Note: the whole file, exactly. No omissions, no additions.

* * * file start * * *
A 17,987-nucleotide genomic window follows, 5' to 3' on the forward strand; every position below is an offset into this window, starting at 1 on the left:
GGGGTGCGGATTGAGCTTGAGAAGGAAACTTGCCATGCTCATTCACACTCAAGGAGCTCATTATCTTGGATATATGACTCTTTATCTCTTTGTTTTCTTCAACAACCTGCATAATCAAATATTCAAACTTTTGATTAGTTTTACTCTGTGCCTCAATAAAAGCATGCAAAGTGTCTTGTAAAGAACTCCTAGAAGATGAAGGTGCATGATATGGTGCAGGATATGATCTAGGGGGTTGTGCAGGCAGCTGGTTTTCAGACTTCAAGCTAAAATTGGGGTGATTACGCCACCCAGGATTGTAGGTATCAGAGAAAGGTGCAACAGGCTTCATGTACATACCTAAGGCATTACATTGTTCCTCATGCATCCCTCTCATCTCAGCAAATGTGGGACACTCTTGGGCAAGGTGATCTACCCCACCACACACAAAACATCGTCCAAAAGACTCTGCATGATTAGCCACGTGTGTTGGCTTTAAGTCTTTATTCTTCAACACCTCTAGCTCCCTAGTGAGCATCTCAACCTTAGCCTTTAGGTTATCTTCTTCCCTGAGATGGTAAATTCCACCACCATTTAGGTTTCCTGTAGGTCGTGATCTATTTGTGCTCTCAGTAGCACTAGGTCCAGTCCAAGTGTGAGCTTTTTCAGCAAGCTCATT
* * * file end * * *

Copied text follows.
A 17,987-nucleotide genomic window follows, 5' to 3' on the forward strand; every position below is an offset into this window, starting at 1 on the left:
GGGGTGCGGATTGAGCTTGAGAAGGAAACTTGCCATGCTCATTCACACTCAAGGAGCTCATTATCTTGGATATATGACTCTTTATCTCTTTGTTTTCTTCAACAACCTGCATAATCAAATATTCAAACTTTTGATTAGTTTTACTCTGTGCCTCAATAAAAGCATGCAAAGTGTCTTGTAAAGAACTCCTAGAAGATGAAGGTGCATGATATGGTGCAGGATATGATCTAGGGGGTTGTGCAGGCAGCTGGTTTTCAGACTTCAAGCTAAAATTGGGGTGATTACGCCACCCAGGATTGTAGGTATCAGAGAAAGGTGCAACAGGCTTCATGTACATACCTAAGGCATTACATTGTTCCTCATGCATCCCTCTCATCTCAGCAAATGTGGGACACTCTTGGGCAAGGTGATCTACCCCACCACACACAAAACATCGTCCAAAAGACTCTGCATGATTAGCCACGTGTGTTGGCTTTAAGTCTTTATTCTTCAACACCTCTAGCTCCCTAGTGAGCATCTCAACCTTAGCCTTTAGGTTATCTTCTTCCCTGAGATGGTAAATTCCACCACCATTTAGGTTTCCTGTAGGTCGTGATCTATTTGTGCTCTCAGTAGCACTAGGTCCAGTCCAAGTGTGAGCTTTTTCAGCAAGCTCATT